The costumes were all wonderful. Not exact carbon copies of the professional shows, but mostly very close. The face make-up was generally quite good; but on two particular characters it really didn't work for me at all. I hated the clown face on Dustin, and the strange lines on Poppa.

The acting from all the cast was absolutely fantastic. Not one weak passenger amongst you. The singing was generally excellent, but some obviously a little more confident and comfortable than others. It was the skating that really let everyone down. Yes, I know that most of the cast were not able to skate beforehand, and all have had lessons before and during rehearsals, and as such I can only applaud you all for this level of commitment and dedication. However, I could see the fear on some of your faces from time to time when you were uncomfortable with a particular manoeuvre, and some were still shaky and unsteady with cast falling several times.

You are a group of young performers; many of whom are aspiring professionals, or may even be involved in the profession already, and so are aware of just exactly how demanding, gruelling and heartless it { I? } can be. I therefore take into consideration both the fact that this production is a youth theatre and an amateur show, and say that I think it really quite remarkable that you were able to find so many members who were willing to go to such lengths in order to put this show on, and again, it may seem like I am nit-picking; but the lack of quality skating just took the gilt off the edge of this show, which would otherwise have been utterly top-notch.

Control (Violet Winterbottom) played her part with power and energy. Bopping up and down from her control box DSR. It's a very odd role in this Musical, and in the original version was simply a VO, so it definitely needed some punch and character in order to make it come alive, and you certainly did that. Why though you were given direction to say it in an American accent I have no idea. You were a young English girl in bed...!

Rusty (Jake Hankey) was immensely likeable and we really were going on the journey with you. A lovely interpretation. And both Greaseball (Josh Hankey} and Electra {Tom Kehoe} gave excellent interpretations of their respective roles. But for me the absolute stars of last night's show were four young ladies who acted, sang and danced their way through the show shining just as bright as any West End star has done before them. Pearl {Emily Lyons}, Dinah {Emily Clarke}, Buffy {Molly France}, and Duvay {Rhona Butler}. [Why, oh why this was ever changed from Belle and her beautiful solo cut from the show I'll never know!!]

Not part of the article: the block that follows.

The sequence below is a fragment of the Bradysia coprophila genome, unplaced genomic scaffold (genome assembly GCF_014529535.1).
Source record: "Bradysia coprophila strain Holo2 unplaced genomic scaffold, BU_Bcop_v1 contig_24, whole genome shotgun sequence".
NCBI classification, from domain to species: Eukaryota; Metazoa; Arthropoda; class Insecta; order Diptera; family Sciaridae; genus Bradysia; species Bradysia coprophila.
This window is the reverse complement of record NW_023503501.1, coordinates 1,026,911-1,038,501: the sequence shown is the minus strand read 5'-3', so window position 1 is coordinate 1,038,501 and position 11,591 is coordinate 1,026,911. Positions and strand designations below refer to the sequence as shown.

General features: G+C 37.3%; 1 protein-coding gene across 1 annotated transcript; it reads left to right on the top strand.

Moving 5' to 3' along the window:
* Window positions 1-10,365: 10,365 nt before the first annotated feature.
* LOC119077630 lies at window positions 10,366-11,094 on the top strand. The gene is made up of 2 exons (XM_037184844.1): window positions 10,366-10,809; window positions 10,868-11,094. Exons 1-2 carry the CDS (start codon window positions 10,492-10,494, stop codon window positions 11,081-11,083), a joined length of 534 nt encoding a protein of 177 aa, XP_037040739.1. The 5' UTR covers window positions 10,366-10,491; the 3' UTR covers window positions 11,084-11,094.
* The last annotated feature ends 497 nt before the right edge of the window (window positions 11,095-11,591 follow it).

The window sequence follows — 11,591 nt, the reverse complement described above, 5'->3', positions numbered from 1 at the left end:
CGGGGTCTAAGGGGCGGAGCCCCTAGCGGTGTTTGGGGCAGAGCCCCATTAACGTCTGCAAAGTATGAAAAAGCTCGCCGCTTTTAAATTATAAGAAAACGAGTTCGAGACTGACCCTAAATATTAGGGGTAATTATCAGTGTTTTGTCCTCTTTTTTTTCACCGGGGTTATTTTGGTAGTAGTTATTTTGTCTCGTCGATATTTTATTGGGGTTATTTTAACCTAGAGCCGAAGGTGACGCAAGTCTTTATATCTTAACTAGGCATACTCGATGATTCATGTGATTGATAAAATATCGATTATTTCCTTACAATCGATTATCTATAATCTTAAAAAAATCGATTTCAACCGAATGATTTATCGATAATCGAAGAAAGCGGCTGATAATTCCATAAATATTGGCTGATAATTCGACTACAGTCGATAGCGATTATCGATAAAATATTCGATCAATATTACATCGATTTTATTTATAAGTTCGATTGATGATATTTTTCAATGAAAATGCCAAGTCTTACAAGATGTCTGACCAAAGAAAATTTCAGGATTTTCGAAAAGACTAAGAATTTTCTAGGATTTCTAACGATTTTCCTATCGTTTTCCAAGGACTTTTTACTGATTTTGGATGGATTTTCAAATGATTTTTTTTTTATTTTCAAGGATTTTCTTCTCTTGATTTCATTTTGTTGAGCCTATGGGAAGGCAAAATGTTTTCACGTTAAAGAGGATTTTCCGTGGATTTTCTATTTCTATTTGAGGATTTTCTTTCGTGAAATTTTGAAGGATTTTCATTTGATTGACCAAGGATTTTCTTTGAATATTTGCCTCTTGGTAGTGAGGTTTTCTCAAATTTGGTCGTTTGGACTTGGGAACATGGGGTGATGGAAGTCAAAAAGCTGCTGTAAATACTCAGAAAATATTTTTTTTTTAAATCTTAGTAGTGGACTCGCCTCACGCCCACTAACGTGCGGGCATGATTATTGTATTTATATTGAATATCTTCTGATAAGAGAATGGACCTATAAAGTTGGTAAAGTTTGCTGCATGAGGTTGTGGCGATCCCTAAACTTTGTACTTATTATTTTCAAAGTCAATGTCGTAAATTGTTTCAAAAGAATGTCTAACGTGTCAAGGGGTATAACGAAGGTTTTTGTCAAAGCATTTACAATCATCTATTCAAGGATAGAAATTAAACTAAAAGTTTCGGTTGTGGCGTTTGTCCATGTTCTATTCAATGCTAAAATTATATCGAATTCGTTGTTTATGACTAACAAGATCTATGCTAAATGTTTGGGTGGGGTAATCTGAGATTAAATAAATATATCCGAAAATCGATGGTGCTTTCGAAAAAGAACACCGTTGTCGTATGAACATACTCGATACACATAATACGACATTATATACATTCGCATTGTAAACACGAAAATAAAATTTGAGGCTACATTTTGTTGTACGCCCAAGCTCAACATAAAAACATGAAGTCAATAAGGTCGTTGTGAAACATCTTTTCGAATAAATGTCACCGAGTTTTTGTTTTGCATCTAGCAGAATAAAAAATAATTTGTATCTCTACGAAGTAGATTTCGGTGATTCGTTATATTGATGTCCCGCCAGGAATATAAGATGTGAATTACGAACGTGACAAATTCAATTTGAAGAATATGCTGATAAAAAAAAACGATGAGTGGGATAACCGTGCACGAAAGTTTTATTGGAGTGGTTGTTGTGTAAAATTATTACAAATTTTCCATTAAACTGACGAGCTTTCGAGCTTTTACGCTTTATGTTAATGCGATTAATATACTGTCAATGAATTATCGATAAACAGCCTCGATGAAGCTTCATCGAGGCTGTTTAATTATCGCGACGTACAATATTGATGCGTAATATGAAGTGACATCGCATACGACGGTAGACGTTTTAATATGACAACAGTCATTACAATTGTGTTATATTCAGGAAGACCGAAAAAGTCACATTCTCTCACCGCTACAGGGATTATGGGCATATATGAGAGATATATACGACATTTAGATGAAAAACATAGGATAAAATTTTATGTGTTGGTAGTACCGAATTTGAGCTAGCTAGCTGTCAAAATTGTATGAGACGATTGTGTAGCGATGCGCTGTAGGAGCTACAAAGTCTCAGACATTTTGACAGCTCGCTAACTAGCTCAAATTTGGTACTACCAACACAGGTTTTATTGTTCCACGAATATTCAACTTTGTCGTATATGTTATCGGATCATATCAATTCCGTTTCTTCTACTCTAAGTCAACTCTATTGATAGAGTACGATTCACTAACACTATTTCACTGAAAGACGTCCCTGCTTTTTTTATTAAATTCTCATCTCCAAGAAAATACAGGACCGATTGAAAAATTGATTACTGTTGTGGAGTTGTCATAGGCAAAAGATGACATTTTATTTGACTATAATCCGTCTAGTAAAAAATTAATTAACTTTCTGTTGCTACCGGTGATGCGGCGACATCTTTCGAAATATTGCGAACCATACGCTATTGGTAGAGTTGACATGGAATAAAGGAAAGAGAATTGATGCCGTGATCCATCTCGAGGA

Together they acted, sang and danced their way through several numbers but it was Dinah's rendition of U.N.C.O.U.P.L.E.D. which stole the show for me!

Other noteworthy performances came from Poppa {Cameron Hall}, Hip Hopper 1 {Megan McKinley}, and a forever smiling young man who was so obviously enjoying every second of it, Dustin, {Ricardo Atherton}.

But as I said earlier, the entire cast was indeed extremely good, and all worked so extremely well together.

The directing, by Gary Jones-McCaw, was solid and sensible. All the characterisations were well defined and the relationships and status between each clear. Mr. Jones-McCaw was also responsible for the choreography. This was somewhat minimalistic and / or simplistic. Obviously due to the fact that you were dealing with a cast that had 8 wheels unnaturally placed under their feet and so it had to be simple and effective. I think most of the time this worked. There was only a couple of times which I felt were a big eggy.

I did like and appreciate the idea of allowing Control to don skates and appear in the Mega-Mix finale; and I also very much warmed to allowing the cast to come out after the show in costume to have photos and mingle with the leaving audience. Something which goes against every rule of theatre practice under normal circumstances, but since this production was so up-close-and-personal, and majority of the audience were youngsters, family and friends, it was a nice touch.

It was a very long time since I was last in Mossley or involved with any of their productions. In fact looking back in my diary I find that the last time was 'Sugar' in 1993! Which is undoubtedly before any of last night's cast were even born.

It was a strong and extremely worthy production of which every single one involved should be extremely proud. I thoroughly enjoyed watching the show last night - despite all the nit-picking! - And was impressed by both the technical and artistic standard on display. You ARE the Starlight and the power's within you!

Reviewer: Alastair Zyggu

Reviewed: 26th January 2016